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Radiology Research and Practice
Volume 2012, Article ID 197364, 9 pages
Review Article

Intraoperative Image Guidance in Neurosurgery: Development, Current Indications, and Future Trends

1Department of Neurosurgery, German Federal Armed Forces Hospital, 89081 Ulm, Germany
2Department of Radiology, German Federal Armed Forces Central Hospital, 56072 Koblenz, Germany

Received 5 January 2012; Accepted 20 February 2012

Academic Editor: Yusuf Izci

Copyright © 2012 Chris Schulz et al. This is an open access article distributed under the Creative Commons Attribution License, which permits unrestricted use, distribution, and reproduction in any medium, provided the original work is properly cited.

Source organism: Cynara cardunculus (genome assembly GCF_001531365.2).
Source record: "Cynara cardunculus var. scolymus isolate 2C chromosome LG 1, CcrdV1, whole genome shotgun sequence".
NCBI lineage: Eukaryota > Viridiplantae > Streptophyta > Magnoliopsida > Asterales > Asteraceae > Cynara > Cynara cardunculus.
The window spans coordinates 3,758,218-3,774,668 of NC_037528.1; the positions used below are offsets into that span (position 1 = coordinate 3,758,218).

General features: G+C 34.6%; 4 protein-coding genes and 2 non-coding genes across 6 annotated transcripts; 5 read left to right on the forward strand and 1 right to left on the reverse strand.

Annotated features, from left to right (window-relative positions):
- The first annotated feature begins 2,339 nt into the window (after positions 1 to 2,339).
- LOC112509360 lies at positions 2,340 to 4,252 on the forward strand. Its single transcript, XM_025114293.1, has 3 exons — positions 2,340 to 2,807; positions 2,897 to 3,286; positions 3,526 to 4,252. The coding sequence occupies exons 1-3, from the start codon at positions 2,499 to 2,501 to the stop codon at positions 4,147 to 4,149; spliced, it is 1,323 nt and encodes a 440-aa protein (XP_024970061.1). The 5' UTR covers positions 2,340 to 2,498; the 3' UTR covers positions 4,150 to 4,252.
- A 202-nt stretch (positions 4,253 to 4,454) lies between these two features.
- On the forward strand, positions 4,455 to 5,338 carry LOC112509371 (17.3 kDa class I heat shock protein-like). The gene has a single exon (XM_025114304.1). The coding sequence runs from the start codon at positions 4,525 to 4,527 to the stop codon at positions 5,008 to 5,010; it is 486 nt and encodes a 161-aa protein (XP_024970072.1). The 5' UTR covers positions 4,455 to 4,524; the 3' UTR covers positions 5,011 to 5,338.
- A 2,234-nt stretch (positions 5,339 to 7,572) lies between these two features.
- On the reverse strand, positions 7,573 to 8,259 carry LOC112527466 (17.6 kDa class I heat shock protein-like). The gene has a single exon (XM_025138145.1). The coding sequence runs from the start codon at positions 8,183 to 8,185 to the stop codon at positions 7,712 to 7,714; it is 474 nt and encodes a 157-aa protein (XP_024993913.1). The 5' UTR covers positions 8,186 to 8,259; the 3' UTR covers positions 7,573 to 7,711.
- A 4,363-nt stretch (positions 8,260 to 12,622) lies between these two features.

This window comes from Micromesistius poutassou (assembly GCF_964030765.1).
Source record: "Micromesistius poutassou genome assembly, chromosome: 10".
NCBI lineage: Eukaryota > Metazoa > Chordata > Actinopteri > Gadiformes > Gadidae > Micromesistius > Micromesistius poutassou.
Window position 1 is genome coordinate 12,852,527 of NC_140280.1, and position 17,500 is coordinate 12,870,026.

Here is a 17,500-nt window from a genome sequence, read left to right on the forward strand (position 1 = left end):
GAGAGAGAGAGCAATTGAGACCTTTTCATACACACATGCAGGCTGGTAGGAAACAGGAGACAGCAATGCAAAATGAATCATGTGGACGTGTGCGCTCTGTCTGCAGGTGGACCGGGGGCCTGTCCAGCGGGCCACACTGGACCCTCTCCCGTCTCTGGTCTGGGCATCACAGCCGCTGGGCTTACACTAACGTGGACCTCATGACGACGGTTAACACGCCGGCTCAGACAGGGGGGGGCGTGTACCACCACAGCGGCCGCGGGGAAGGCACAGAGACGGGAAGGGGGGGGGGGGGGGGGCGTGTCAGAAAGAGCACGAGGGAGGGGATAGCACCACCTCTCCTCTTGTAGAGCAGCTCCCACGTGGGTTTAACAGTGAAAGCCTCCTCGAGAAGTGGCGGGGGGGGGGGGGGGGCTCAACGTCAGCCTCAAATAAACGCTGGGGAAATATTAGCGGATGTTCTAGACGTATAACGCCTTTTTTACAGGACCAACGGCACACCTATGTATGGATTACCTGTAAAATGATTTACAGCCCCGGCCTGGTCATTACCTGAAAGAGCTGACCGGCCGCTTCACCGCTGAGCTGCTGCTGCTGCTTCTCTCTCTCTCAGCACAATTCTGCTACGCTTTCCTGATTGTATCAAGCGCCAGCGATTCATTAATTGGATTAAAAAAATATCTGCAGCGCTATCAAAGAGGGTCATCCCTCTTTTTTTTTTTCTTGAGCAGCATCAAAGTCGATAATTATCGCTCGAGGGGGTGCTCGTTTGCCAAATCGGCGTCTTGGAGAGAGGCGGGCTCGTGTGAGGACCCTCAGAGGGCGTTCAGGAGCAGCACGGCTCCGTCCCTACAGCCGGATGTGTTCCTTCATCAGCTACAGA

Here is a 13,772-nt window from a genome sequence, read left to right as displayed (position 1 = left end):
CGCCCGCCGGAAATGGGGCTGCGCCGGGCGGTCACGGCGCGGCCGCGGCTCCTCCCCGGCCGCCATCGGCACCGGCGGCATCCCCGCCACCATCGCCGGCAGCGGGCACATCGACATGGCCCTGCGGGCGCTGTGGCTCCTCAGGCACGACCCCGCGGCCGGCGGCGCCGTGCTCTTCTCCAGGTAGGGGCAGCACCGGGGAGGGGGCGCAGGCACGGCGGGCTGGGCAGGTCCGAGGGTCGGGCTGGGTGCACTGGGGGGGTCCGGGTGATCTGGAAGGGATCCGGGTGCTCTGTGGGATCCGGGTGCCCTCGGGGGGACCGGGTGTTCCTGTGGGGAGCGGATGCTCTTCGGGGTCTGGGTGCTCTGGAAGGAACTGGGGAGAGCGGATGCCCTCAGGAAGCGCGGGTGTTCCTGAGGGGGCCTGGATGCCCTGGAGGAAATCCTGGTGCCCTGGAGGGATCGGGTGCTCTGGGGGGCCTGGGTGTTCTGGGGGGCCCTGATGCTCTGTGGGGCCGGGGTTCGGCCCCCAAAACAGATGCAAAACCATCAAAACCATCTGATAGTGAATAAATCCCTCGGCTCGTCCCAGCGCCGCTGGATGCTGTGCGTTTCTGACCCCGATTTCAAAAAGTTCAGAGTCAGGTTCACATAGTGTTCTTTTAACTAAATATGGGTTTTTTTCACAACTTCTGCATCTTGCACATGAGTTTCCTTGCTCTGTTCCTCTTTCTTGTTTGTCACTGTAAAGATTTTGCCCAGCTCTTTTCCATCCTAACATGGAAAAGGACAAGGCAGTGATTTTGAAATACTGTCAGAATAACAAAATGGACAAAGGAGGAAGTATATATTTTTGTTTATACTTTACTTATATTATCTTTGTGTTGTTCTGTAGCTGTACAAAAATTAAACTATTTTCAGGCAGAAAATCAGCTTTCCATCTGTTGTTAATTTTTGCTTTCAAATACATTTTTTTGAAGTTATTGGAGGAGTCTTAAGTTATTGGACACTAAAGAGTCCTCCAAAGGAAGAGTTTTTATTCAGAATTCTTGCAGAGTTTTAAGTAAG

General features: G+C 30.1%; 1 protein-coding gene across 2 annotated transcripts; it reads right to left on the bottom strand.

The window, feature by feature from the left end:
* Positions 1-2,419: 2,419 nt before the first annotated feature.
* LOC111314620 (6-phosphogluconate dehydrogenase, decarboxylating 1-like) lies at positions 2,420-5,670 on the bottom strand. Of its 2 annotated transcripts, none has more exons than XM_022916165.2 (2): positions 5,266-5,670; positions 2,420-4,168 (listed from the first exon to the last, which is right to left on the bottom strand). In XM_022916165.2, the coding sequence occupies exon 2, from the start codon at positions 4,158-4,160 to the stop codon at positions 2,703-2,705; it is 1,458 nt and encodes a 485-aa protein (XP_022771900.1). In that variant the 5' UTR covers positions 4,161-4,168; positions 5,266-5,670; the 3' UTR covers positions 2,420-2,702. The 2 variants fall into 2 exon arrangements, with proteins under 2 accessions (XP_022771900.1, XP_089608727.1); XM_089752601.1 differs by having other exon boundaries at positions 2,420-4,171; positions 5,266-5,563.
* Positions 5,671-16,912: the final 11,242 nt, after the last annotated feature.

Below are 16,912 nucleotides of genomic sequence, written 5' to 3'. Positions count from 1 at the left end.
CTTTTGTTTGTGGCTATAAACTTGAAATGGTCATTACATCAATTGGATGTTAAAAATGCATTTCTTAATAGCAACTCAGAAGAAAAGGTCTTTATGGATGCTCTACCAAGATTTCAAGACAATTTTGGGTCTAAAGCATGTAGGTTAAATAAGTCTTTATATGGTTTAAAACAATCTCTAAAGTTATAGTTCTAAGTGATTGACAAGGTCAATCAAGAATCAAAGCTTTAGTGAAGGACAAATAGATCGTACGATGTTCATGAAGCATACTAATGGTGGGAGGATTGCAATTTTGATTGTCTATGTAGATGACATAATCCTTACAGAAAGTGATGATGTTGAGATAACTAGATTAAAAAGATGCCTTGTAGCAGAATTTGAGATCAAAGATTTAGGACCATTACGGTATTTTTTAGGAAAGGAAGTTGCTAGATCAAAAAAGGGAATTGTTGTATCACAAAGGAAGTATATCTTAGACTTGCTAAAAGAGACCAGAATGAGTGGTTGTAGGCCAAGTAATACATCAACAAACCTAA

Introduction. As minimally invasive surgery becomes the standard of care in neurosurgery, it is imperative that surgeons become skilled in the use of image-guided techniques. The development of image-guided neurosurgery represents a substantial improvement in the microsurgical treatment of tumors, vascular malformations, and other intracranial lesions. Objective. There have been numerous advances in neurosurgery which have aided the neurosurgeon to achieve accurate removal of pathological tissue with minimal disruption of surrounding healthy neuronal matter including the development of microsurgical, endoscopic, and endovascular techniques. Neuronavigation systems and intraoperative imaging should improve success in cranial neurosurgery. Additional functional imaging modalities such as PET, SPECT, DTI (for fiber tracking), and fMRI can now be used in order to reduce neurological deficits resulting from surgery; however the positive long-term effect remains questionable for many indications. Method. PubMed database search using the search term “image guided neurosurgery.” More than 1400 articles were published during the last 25 years. The abstracts were scanned for prospective comparative trials. Results and Conclusion. 14 comparative trials are published. To date significant data amount show advantages in intraoperative accuracy influencing the perioperative morbidity and long-term outcome only for cerebral glioma surgery.